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Priest says, ‘Pregnancy is not the problem, fornication is’ in fired teacher case

Teacher fired from Kansas City Catholic school sues diocese

A former teacher at St. Therese Catholic elementary school says she was fired because she was pregnant and unmarried.
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A former teacher at St. Therese Catholic elementary school says she was fired because she was pregnant and unmarried.

A Kansas City priest, accused of telling a pregnant, unwed, teacher that if she had quietly had an abortion she might have kept her job at a Catholic elementary school, defended his statements in court Wednesday.

The Rev. Joseph Cisetti took the stand in Jackson County Circuit Court in the second week of a trial that has pitted former St. Therese School teacher Michelle Bolen against the Diocese of Kansas City-St. Joseph, Cisetti and a former principal.

“I praised her decision not to have an abortion,” Cisetti said.

In her lawsuit, filed three years ago, Bolen claims that she lost her job because she was pregnant and unmarried. It says that when Bolen found out she was pregnant, she went with her fiance at the time to meet with Cisetti, who is the pastor at St. Therese Parish, where she was a member.

Earlier this week, Bolen testified that Cisetti did not congratulate her on the pregnancy, but instead told her that had she terminated her pregnancy, the school would not have to deal with the “scandal” of a pregnant, unmarried teacher.

The suit says that Cisetti told Bolen she had made the “right choice in terms of keeping the baby, but that she had violated the terms of her school contract by being pregnant while not being married.”

The suit says he told Bolen she “could not return to sender,” but if she had, “they would not have been there that day having the discussion about her pregnancy and its repercussions.”

On the witness stand Wednesday, Cisetti, speaking in a soft and deliberate tone, explained that he was quoting Pope Francis, who he said scolded priests who refused to baptize the babies of unwed mothers by saying, “Look, she chose life. Look she did not return to sender,“ Cisetti said. “I was saying, look, she did not return to sender. But in no way was this saying that she should have had an abortion.

“It was an affirmation of her choosing life. It was a statement of support for what they did.”

The priest said that when Bolen and her fiance came to him, he was challenged “to navigate waters of dual relationships.” He had to talk to her as a pastor and also as an employer.

He said that Bolen brought up her contract with the school, and he told her she was in violation of it.

E.E. Keenan, the lawyer representing Bolen, said Cisetti had made pro-con lists while deciding whether the teacher’s contract should be renewed. Similarly, the lawyer scribbled lists on a giant pad of paper propped on an easel in front of Cisetti and the jury.

Among the list of reasons to let her go, Keenan wrote: “Violated contract.”

“By being pregnant and not married?” Keenan then asked the priest.

“Pregnancy is not the problem. Fornication is,” Cisetti said. He explained that “sexual relations must take place exclusively in marriage.”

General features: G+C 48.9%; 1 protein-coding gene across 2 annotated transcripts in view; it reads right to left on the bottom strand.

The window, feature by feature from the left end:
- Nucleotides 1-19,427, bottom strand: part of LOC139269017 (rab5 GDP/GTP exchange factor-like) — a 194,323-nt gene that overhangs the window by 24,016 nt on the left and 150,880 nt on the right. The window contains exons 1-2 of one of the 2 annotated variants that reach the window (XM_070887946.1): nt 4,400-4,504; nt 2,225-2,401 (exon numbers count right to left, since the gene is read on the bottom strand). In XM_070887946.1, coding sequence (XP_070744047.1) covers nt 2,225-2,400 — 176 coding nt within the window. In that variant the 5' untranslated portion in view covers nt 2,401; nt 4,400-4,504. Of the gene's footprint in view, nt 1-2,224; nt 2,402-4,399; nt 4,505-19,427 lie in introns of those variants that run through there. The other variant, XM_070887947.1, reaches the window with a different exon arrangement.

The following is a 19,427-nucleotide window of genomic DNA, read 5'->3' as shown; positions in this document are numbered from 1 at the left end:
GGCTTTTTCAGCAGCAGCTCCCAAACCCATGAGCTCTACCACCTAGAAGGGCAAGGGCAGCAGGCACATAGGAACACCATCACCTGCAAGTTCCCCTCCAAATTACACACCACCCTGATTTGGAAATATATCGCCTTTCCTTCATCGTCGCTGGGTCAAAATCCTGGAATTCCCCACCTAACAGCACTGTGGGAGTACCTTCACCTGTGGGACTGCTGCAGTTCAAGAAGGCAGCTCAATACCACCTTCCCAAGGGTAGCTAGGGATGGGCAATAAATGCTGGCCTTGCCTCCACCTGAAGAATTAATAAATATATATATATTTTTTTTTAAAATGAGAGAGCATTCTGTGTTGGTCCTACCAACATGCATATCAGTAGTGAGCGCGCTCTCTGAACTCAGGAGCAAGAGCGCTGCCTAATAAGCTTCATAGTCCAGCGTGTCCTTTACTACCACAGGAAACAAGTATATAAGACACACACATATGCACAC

But Cisetti, who in court said that he is a pro-life advocate who has given speeches and written letters to newspapers about the issue, went on to say that as the school’s pastor, he was concerned that dismissing a pregnant, unwed mother might create an environment that would be conducive to abortion.

“There is a possibility that someone else might be in the same situation and think, ‘Oh my God, I am pregnant. I will have to get an abortion if I want to keep my job,’” Cisetti said.

“My intention was to offer her a contract.”

He said the school’s principal at the time, Carol Lenz, and the assistant principal favored not renewing Bolen’s contract. When he told Lenz one Sunday after church that the school could not terminate Bolen, tears “welled up” in Lenz’s eyes. “I think she realized she was going to have to continue working with Miss Bolen. But that is just speculation,” Cisetti said.

Bolen had testified earlier that she believed administrators at St. Therese School closely watched her after she disclosed her pregnancy. The assistant principal documented Bolen’s performance, she testified, so the school could choose not to renew her contract and give reasons other than “being pregnant out of wedlock.”

Joe Hatley, a lawyer representing the diocese, said last week in his opening arguments that a performance improvement plan showed that Bolen’s job was in jeopardy because she had been late getting to her classroom in the mornings before her first-graders, she had trouble following the school dress code, and did not accept constructive criticism well.

“Ms. Bolen was an OK teacher,” Hatley said. “She was not a rock star.” He has argued that the case was not about her pregnancy, and that Bolen filed the suit intent on getting “revenge.”

Includes reporting by The Star’s Luke Nozicka.

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Mará has written on all things education for The Star for 20 years, including issues of school safety, teen suicide, universal pre-K programs, college costs, campus protests and university branding.
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